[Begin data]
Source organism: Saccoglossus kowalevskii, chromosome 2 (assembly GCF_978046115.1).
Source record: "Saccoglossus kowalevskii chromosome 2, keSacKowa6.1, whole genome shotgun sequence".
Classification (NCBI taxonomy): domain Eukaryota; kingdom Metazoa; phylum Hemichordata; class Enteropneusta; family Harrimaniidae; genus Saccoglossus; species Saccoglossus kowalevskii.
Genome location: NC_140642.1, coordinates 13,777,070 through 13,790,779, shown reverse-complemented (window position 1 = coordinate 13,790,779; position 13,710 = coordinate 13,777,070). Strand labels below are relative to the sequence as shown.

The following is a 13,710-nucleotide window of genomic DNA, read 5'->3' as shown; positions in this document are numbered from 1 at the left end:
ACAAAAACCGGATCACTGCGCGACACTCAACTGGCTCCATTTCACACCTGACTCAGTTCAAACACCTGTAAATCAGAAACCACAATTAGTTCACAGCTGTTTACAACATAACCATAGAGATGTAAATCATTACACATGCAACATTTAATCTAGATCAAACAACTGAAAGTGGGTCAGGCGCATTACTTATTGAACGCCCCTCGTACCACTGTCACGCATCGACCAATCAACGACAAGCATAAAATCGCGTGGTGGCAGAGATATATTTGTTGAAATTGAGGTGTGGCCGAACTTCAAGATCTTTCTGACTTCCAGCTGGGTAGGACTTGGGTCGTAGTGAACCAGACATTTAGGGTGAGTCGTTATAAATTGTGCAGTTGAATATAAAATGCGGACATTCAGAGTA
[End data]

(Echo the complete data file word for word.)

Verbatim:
Source organism: Saccoglossus kowalevskii, chromosome 2 (assembly GCF_978046115.1).
Source record: "Saccoglossus kowalevskii chromosome 2, keSacKowa6.1, whole genome shotgun sequence".
Classification (NCBI taxonomy): domain Eukaryota; kingdom Metazoa; phylum Hemichordata; class Enteropneusta; family Harrimaniidae; genus Saccoglossus; species Saccoglossus kowalevskii.
Genome location: NC_140642.1, coordinates 13,777,070 through 13,790,779, shown reverse-complemented (window position 1 = coordinate 13,790,779; position 13,710 = coordinate 13,777,070). Strand labels below are relative to the sequence as shown.

The following is a 13,710-nucleotide window of genomic DNA, read 5'->3' as shown; positions in this document are numbered from 1 at the left end:
ACAAAAACCGGATCACTGCGCGACACTCAACTGGCTCCATTTCACACCTGACTCAGTTCAAACACCTGTAAATCAGAAACCACAATTAGTTCACAGCTGTTTACAACATAACCATAGAGATGTAAATCATTACACATGCAACATTTAATCTAGATCAAACAACTGAAAGTGGGTCAGGCGCATTACTTATTGAACGCCCCTCGTACCACTGTCACGCATCGACCAATCAACGACAAGCATAAAATCGCGTGGTGGCAGAGATATATTTGTTGAAATTGAGGTGTGGCCGAACTTCAAGATCTTTCTGACTTCCAGCTGGGTAGGACTTGGGTCGTAGTGAACCAGACATTTAGGGTGAGTCGTTATAAATTGTGCAGTTGAATATAAAATGCGGACATTCAGAGTA